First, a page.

Les vers de Beklemishev sont une construction décrite par Lev D. Beklemishev (Russe: Беклемишев Лев Дмитриевич) qui résulte en un jeu à un joueur qui prend beaucoup de temps pour se terminer.

Elle est étroitement liée à l'hydre de Kirby-Paris.

## Description

A worm is simply a list of nonnegative integers [W0, W1, ..., Wn]. In a game Beklemishev calls "the Worm battle," our hero Cedric is presented with an arbitrary worm W, and his task is to reduce it to an empty list. On turn m of the game, the worm is altered by the function next(W, m):

• If Wn = 0, then next(W, m) = [W0, W1, ..., Wn-1]. (That is, Cedric chops off the worm's head.)
• Otherwise, define k = maxi < n Wi < Wn. We define the good part of the sequence to be g = [W0, ..., Wk] and the bad part to be b = [Wk+1, ..., Wn-1, Wn - 1]. (Note that Wnis decremented by 1. If k is nonexistent, define g to be an empty list and b = [W0, ..., Wn-1, Wn - 1]. We then define next(W, m) = g + b + b + ... + b + b with m+1 copies of b. (Here + means sequence concatenation, so for example [0, 3, 2] + [1, 4, 5] = [0, 3, 2, 1, 4, 5].)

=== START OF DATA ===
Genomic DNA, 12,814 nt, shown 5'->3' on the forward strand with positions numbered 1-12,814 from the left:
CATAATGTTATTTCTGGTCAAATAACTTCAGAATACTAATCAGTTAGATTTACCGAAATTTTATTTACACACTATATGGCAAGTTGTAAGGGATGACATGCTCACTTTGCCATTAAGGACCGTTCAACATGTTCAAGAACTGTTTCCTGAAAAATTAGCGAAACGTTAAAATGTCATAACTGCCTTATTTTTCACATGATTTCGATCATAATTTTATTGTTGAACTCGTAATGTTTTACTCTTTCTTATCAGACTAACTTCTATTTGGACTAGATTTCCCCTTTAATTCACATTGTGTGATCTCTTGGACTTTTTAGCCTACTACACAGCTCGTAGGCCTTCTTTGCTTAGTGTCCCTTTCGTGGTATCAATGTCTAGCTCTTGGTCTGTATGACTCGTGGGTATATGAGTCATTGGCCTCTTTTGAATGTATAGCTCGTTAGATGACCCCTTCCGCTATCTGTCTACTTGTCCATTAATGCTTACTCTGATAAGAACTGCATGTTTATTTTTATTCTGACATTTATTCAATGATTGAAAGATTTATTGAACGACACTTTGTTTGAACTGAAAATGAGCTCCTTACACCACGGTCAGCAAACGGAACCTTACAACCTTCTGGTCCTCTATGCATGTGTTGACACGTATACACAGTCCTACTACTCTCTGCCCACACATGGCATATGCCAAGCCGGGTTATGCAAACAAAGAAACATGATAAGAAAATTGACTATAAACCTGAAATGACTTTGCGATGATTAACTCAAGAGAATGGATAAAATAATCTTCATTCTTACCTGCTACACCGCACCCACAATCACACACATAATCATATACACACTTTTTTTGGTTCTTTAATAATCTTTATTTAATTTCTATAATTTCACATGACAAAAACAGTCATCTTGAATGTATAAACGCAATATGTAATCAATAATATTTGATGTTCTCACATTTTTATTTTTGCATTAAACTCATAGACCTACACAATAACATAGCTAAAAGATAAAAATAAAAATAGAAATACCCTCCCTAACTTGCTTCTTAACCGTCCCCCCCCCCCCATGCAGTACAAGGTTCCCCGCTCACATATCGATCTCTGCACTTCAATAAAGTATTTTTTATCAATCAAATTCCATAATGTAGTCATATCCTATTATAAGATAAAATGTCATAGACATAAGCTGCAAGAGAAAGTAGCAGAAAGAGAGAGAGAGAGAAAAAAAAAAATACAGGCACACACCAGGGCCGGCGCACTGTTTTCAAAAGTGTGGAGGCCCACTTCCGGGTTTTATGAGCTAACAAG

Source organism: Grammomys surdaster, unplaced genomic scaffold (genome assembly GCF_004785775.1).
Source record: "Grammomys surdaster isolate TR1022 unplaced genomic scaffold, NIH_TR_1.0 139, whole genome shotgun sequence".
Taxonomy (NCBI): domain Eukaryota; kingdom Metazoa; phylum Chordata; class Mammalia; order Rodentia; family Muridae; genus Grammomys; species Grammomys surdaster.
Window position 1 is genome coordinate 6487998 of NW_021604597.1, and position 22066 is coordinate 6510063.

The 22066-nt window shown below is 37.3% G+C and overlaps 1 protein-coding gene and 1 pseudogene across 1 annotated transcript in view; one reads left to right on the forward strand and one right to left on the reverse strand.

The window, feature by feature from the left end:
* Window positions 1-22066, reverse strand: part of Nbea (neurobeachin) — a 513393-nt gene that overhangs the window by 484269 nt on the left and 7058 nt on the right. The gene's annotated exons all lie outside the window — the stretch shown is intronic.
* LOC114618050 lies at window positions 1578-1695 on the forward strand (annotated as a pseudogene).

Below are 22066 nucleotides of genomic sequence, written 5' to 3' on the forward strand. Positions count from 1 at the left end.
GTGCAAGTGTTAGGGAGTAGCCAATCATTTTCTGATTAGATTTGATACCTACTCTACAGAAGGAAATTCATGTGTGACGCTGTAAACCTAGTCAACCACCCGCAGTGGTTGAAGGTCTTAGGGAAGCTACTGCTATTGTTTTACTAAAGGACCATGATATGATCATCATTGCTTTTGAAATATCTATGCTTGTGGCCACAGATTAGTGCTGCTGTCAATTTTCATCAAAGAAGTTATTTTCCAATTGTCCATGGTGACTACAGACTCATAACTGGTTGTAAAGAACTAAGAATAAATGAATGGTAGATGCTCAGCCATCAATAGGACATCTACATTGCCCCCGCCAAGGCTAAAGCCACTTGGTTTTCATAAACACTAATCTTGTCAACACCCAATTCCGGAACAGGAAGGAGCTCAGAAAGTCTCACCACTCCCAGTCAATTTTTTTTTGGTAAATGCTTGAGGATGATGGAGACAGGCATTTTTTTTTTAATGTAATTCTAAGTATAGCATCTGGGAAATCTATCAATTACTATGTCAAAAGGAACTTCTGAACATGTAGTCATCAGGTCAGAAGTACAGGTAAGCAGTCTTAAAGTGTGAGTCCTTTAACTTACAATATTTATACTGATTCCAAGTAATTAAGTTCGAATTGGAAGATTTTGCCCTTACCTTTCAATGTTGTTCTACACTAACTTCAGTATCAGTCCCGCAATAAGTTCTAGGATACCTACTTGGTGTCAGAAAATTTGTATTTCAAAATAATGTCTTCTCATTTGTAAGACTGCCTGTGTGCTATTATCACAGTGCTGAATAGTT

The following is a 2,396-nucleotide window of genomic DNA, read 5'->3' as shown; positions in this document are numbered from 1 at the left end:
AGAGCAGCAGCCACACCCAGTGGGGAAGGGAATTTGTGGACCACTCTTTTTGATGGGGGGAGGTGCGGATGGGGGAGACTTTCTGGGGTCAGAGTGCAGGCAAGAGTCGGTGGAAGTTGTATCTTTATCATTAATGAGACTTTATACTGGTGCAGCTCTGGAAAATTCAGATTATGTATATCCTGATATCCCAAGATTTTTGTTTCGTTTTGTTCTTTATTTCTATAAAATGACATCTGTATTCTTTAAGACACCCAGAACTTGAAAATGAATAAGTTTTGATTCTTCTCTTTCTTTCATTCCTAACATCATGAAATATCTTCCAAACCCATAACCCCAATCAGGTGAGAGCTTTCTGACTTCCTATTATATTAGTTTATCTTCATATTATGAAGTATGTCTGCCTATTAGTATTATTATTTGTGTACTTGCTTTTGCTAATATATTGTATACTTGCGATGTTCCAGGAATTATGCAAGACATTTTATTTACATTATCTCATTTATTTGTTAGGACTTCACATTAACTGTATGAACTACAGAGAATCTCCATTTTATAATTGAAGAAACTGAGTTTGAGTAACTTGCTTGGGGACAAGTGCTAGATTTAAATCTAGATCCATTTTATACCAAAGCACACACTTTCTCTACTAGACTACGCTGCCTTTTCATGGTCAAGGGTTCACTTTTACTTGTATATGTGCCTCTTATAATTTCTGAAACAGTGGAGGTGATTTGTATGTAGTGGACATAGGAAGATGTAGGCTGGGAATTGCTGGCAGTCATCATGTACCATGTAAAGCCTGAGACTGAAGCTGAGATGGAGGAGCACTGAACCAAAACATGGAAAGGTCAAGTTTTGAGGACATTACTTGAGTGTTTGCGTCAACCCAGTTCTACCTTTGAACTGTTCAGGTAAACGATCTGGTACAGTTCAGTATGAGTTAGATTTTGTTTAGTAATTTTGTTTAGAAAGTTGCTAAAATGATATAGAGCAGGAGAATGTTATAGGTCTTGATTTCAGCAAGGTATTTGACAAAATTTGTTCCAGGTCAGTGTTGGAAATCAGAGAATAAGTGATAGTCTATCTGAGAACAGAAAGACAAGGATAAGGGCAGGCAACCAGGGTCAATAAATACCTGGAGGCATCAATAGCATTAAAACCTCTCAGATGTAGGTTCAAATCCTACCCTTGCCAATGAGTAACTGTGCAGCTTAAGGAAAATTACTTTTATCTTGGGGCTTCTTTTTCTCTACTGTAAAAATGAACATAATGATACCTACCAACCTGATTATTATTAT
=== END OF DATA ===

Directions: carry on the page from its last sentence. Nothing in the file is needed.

Beklemishev proved, in a theorem he calls the Worm principle, that Cedric can always defeat the worm regardless of the initial value of W. He further showed that this fact is unprovable in Peano arithmetic.

The Worm's expansion rule is almost identical to the séquence primitif's expansion system.

From this, we can create a specific fast-growing function. Define Worm(n) to be the number of steps required to defeat a worm starting with W = [n]. Then Worm(n) is a function that dominates all functions provably recursive in Peano arithmetic, giving the function a growth rate comparable to .

## Examples

• Start: 
• Step 1: [0,0]
• Step 2: 
• Step 3: []

So Worm(1) = 3.

• Start: 
• Step 1: [1,1]
• Step 2: [1,0,1,0,1,0]
• Step 3: [1,0,1,0,1]
• Step 4: [1,0,1,0,0,0,0,0,0]
• Step 10: [1,0,1]
• Step 11: [1,013]
• Step 24: 
• Step 25: 
• Step 51: []

So Worm(2) = 51.

## Références

1. Беклемишев Лев Дмитриевич
2. Беклемишев Лев Дмитриевич, mathnet
3. Beklemishev, L. (2006). The Worm principle. In Z. Chatzidakis, P. Koepke, & W. Pohlers (Eds.), Logic Colloquium '02 (Lecture Notes in Logic, pp. 75-95). Cambridge: Cambridge University Press. doi:10.1017/9781316755723.005